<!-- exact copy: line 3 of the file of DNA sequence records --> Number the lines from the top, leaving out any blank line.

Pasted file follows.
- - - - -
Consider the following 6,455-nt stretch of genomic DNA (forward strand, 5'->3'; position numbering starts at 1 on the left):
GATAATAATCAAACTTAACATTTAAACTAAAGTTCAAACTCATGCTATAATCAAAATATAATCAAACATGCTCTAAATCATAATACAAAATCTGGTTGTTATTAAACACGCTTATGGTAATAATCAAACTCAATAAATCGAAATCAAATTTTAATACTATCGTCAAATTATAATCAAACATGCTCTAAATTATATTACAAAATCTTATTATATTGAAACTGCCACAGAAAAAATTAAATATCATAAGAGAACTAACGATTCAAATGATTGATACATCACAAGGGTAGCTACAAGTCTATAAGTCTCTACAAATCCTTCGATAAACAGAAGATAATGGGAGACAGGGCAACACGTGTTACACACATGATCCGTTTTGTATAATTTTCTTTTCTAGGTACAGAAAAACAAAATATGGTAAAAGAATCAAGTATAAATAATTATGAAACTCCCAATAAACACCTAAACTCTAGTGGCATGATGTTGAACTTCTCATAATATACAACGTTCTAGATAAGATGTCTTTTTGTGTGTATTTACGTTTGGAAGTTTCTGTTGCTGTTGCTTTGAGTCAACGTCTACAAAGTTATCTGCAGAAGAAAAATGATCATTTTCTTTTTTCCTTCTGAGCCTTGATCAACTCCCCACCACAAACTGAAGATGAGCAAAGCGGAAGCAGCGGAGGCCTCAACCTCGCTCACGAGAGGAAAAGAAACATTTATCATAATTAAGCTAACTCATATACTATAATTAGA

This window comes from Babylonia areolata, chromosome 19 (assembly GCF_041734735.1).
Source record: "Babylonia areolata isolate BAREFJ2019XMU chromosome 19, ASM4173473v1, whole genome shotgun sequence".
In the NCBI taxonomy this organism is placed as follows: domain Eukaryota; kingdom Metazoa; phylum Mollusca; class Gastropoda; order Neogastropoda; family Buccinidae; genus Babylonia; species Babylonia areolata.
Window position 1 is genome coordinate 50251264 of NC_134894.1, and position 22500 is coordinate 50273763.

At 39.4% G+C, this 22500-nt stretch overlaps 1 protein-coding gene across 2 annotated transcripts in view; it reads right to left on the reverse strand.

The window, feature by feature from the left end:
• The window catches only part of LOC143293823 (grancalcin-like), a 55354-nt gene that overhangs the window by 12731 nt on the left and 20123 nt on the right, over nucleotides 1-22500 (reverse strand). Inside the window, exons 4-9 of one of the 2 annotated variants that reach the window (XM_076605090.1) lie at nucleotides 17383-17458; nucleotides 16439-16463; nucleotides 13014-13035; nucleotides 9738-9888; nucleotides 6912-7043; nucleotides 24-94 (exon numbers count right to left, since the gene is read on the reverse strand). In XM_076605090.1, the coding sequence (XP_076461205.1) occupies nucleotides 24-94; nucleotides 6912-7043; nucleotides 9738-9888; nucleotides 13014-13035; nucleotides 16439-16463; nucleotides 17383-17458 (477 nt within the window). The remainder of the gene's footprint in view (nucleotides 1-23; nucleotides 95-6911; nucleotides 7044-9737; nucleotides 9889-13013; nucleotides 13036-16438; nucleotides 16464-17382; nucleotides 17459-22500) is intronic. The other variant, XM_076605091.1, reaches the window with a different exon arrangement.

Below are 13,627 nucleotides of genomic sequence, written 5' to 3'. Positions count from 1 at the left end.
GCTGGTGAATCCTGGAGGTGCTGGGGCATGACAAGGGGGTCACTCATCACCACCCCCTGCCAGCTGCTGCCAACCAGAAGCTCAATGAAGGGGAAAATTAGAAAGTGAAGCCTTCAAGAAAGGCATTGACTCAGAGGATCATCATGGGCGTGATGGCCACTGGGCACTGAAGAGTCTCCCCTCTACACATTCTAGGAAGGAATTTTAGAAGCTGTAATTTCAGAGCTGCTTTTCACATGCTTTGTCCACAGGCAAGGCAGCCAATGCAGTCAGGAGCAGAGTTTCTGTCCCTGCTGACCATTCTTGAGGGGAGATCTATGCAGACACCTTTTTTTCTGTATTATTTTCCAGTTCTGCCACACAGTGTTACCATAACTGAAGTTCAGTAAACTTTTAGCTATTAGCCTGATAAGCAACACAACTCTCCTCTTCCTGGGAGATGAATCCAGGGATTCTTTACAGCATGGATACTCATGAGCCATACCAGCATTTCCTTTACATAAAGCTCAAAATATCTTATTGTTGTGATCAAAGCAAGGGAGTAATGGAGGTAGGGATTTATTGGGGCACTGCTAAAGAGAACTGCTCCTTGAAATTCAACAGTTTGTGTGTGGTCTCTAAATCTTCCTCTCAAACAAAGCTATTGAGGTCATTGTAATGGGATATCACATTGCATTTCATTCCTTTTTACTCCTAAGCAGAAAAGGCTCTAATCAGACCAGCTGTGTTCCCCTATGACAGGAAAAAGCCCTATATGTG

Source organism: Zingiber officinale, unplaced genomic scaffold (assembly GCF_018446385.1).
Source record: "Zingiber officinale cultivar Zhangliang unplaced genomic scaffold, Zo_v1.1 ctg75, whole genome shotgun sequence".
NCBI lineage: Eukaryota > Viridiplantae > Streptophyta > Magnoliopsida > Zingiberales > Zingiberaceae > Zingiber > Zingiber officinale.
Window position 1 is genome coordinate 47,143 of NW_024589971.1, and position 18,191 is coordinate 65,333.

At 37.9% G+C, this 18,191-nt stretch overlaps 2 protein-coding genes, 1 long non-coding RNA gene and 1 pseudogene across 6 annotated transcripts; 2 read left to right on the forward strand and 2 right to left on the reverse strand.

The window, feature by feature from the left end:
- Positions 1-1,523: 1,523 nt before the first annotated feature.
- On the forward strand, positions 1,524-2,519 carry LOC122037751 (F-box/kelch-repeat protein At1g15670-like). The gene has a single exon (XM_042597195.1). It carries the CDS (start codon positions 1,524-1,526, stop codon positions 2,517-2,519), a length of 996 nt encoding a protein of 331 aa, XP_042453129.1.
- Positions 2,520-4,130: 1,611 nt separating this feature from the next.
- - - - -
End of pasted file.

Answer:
This window comes from Babylonia areolata, chromosome 19 (assembly GCF_041734735.1).